Viñales is in the worst situation. Since September’s San Marino GP he’s been down to his last two engines. With three races to go both have already done about 150 per cent of their usual mileage, so by the end of the Portimao weekend both will have doubled their usual shelf life.

Quartararo and Morbidelli aren’t in great shape either.

Morbidelli is also down to his last two engines – one with almost double the routine mileage, the other on 1300 miles.

Quartararo is in slightly better shape, because he was the only Yamaha rider who didn’t break an engine during the season-opening Jerez double-header. The former championship leader has three engines left, one on 1480 miles, another on 1270 and the third on 530.

Mir is in the best situation. He has three engines on the go, all of them currently below the normal mileage limit – one on 950 miles, another on 850 and the last with just 210 miles.

Joan Mir's Suzuki ahead of Maverick Vinales' Yamaha

Mir has an advantage on points — and engine miles

Joe Klamar/AFP via Getty Images

Most riders and engineers won’t talk about engine mileage. But even Mir has noticed that his older GSX-RR engines are losing performance.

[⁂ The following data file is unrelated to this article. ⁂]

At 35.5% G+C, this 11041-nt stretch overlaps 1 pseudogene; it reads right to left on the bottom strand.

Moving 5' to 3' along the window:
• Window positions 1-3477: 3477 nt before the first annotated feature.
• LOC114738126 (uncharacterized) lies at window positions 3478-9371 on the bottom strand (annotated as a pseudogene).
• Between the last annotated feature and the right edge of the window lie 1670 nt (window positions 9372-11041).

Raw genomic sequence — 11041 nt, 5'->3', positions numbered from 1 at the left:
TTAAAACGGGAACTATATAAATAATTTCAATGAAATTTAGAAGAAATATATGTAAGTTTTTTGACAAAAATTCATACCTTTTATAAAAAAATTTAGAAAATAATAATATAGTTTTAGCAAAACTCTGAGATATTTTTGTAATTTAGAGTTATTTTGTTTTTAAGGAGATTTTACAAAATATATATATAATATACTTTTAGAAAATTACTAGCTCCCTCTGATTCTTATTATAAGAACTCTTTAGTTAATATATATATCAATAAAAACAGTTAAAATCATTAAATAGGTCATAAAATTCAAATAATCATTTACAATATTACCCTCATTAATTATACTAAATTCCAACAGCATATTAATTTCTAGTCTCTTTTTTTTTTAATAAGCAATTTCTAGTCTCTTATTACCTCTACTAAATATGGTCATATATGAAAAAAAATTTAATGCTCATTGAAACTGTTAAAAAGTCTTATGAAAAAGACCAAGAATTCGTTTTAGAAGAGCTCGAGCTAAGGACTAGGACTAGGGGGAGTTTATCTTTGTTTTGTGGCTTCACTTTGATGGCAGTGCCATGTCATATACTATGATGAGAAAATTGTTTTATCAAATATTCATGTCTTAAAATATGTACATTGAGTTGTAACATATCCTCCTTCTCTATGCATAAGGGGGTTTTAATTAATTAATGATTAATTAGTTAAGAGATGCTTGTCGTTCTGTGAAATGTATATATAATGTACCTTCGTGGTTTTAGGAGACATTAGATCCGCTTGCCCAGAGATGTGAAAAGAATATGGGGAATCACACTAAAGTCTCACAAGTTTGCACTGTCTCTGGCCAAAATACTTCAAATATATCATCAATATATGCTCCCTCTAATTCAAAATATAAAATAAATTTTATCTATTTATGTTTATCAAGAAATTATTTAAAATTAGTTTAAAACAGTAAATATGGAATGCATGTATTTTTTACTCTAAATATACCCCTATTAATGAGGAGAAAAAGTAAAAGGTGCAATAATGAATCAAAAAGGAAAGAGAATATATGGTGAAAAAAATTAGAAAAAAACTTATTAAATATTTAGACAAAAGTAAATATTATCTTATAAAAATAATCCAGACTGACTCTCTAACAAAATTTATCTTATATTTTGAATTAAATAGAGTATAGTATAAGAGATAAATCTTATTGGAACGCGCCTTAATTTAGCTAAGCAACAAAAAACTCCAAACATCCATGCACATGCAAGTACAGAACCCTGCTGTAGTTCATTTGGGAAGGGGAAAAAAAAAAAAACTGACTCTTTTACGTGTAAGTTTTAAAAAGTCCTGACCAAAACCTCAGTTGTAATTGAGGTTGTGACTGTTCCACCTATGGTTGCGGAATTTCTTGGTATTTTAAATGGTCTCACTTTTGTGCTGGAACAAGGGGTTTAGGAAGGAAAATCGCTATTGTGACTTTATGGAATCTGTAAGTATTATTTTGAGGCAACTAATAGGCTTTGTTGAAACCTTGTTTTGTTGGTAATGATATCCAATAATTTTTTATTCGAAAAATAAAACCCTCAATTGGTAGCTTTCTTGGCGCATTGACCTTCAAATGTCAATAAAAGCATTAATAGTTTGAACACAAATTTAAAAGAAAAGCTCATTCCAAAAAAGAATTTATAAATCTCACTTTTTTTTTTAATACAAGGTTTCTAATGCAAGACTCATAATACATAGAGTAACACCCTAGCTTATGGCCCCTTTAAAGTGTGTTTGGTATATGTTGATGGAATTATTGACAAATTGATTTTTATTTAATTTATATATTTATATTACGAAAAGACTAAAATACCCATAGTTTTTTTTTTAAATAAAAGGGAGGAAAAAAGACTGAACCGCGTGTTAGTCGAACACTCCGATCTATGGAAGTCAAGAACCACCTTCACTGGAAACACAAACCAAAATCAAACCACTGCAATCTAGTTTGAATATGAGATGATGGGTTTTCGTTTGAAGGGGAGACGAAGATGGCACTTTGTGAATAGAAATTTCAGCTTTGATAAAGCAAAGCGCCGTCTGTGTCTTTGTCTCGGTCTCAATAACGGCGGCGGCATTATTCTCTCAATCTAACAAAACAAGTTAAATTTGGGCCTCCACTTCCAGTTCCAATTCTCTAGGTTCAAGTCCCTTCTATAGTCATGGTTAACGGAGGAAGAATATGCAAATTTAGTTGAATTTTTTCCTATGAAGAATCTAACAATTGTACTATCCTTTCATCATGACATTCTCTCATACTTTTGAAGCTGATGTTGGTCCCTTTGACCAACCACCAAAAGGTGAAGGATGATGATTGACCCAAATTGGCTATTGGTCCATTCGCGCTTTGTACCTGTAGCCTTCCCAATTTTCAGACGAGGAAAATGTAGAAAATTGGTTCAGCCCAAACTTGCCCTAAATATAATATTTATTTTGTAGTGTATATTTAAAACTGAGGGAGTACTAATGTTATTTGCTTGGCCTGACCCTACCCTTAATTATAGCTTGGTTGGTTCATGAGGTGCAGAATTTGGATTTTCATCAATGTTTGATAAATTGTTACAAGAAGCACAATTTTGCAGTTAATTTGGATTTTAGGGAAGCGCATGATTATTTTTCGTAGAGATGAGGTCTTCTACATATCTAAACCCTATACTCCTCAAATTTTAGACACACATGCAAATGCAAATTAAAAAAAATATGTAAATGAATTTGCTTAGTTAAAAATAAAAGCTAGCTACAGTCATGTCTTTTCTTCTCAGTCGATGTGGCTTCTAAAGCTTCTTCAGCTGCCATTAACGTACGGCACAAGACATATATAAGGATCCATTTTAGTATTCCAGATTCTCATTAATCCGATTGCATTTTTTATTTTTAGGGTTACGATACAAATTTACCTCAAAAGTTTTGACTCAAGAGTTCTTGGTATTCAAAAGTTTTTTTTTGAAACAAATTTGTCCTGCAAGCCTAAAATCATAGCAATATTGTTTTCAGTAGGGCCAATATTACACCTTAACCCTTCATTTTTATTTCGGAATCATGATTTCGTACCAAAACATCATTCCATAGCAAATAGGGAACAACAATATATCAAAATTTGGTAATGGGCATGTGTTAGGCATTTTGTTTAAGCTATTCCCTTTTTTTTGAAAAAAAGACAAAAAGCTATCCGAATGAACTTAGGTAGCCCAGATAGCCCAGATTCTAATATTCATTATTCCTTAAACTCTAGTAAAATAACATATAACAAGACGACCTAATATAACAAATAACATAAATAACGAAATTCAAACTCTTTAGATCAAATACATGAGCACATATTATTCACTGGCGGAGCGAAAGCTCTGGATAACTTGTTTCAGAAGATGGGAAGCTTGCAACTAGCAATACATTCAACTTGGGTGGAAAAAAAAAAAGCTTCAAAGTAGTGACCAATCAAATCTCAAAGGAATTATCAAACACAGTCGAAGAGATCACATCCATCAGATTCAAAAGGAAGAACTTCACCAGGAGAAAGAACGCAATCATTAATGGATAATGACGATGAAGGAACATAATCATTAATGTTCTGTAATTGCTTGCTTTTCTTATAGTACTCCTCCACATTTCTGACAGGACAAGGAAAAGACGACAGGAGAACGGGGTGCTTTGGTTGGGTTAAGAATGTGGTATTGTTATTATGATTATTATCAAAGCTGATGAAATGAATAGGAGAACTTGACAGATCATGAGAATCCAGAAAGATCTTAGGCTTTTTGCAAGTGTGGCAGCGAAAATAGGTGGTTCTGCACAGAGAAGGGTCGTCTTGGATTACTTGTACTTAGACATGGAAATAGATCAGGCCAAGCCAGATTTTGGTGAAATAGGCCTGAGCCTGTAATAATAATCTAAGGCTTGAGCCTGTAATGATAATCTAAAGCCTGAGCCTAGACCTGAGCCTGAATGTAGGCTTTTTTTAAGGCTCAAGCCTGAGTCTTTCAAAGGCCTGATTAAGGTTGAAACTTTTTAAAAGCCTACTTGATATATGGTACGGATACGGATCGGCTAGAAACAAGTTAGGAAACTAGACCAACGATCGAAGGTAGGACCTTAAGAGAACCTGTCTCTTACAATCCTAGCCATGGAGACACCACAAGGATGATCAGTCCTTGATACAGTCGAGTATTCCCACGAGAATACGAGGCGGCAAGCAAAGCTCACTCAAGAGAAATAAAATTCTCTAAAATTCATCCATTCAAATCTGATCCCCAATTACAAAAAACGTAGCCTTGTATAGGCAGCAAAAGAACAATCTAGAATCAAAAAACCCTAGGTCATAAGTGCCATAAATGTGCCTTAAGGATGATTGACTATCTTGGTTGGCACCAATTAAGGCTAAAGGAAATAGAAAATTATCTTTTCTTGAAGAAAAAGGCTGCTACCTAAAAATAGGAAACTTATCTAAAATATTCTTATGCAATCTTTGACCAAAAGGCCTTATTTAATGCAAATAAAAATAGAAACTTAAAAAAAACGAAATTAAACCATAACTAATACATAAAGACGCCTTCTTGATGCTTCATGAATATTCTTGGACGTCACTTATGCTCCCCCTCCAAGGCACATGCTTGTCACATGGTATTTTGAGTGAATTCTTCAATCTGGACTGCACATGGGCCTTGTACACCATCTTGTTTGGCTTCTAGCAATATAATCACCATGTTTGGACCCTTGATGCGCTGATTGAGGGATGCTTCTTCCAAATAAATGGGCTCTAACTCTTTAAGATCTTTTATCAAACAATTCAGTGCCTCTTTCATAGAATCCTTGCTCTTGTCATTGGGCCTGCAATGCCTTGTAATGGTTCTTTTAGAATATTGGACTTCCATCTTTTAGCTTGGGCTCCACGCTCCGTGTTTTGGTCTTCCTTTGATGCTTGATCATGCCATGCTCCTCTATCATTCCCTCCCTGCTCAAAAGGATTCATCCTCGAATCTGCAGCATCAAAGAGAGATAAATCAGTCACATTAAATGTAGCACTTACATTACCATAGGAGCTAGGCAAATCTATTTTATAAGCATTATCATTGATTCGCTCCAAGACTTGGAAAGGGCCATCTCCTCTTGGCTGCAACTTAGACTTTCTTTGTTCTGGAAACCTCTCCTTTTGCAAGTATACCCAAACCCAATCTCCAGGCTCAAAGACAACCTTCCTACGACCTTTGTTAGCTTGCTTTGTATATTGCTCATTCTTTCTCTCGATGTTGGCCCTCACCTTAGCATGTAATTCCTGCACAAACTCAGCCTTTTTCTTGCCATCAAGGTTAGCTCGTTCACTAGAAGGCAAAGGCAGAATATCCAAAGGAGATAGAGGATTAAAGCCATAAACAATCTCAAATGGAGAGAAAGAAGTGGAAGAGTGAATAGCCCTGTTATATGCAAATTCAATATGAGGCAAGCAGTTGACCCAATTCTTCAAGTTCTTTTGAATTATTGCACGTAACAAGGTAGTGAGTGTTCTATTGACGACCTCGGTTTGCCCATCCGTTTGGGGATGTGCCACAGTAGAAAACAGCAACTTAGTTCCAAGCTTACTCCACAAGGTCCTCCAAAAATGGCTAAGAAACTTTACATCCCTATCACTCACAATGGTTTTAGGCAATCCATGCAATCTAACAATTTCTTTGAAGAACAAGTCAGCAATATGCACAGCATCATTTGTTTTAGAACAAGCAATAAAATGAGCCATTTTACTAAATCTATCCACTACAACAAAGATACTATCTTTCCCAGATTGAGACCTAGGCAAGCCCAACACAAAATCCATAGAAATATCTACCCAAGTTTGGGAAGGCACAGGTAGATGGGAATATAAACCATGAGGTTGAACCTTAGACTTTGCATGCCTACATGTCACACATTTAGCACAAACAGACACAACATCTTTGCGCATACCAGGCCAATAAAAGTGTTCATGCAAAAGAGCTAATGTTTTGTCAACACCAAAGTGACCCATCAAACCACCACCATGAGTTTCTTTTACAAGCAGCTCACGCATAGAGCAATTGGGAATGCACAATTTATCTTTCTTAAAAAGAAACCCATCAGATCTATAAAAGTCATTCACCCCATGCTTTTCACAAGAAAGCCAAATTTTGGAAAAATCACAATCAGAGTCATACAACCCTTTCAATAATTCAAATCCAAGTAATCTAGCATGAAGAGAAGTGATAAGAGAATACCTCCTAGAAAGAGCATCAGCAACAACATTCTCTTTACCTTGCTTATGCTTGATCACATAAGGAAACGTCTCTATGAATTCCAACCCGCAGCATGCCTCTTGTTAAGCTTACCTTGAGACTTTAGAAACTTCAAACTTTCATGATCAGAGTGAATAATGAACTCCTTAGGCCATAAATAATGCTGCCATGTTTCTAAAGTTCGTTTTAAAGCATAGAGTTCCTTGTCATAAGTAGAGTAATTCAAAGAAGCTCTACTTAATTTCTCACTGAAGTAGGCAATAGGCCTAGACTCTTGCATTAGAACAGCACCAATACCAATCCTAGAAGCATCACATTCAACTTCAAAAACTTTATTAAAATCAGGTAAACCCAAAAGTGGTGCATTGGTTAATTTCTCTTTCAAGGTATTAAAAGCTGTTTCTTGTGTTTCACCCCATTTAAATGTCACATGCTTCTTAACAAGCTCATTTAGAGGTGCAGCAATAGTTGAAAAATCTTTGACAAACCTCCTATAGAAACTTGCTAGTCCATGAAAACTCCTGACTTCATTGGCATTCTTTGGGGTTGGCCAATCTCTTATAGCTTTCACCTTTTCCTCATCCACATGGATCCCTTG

“When I’m riding with a used engine this is something you can feel,” he said during the recent Teruel GP.

Yamaha riders have been running reduced rpm for a while, trying to coax the maximum mileage from their remaining engines.

However, Quartararo, Viñales and Morbidelli do have one thing on their side – latest top-speed figures show that a GSX-RR isn’t any faster than an M1 in a straight line, despite its younger engines. During the last race at Aragon the three Yamahas and two Suzuki inline-fours filled the bottom five places in the top-speed chart, behind 13 Ducati, Honda and KTM V4s.

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Viñales used his fifth engine (1380 miles so far) in that race, which gave him the exact same top speed – 210.5mph – as Quartararo, who also used his fifth engine (530 miles so far). This suggests two things. First, MotoGP engines still produce good power past their usual shelf life. Second, they make so much horsepower that losing some doesn’t matter too much.

Even weirder – perhaps – the slowest bikes of them all have won the last two races. Morbidelli’s Teruel GP-winning M1 was the slowest bike on the grid that day, just as Álex Rins’ GSX-RR Aragon GP-winning GSX-RR was the slowest bike on the grid the previous Sunday.

Thus the battle for this year’s MotoGP championship is a fight between the slowest, best-handling bikes on the grid. And, of course, the bikes that work best with Michelin’s 2020 rear slick.

So maybe engine mileage and horsepower don’t matter as much as we think they do. Then again, perhaps we’ll change our minds if one of the older engines used by the title contenders cries enough during the final three races.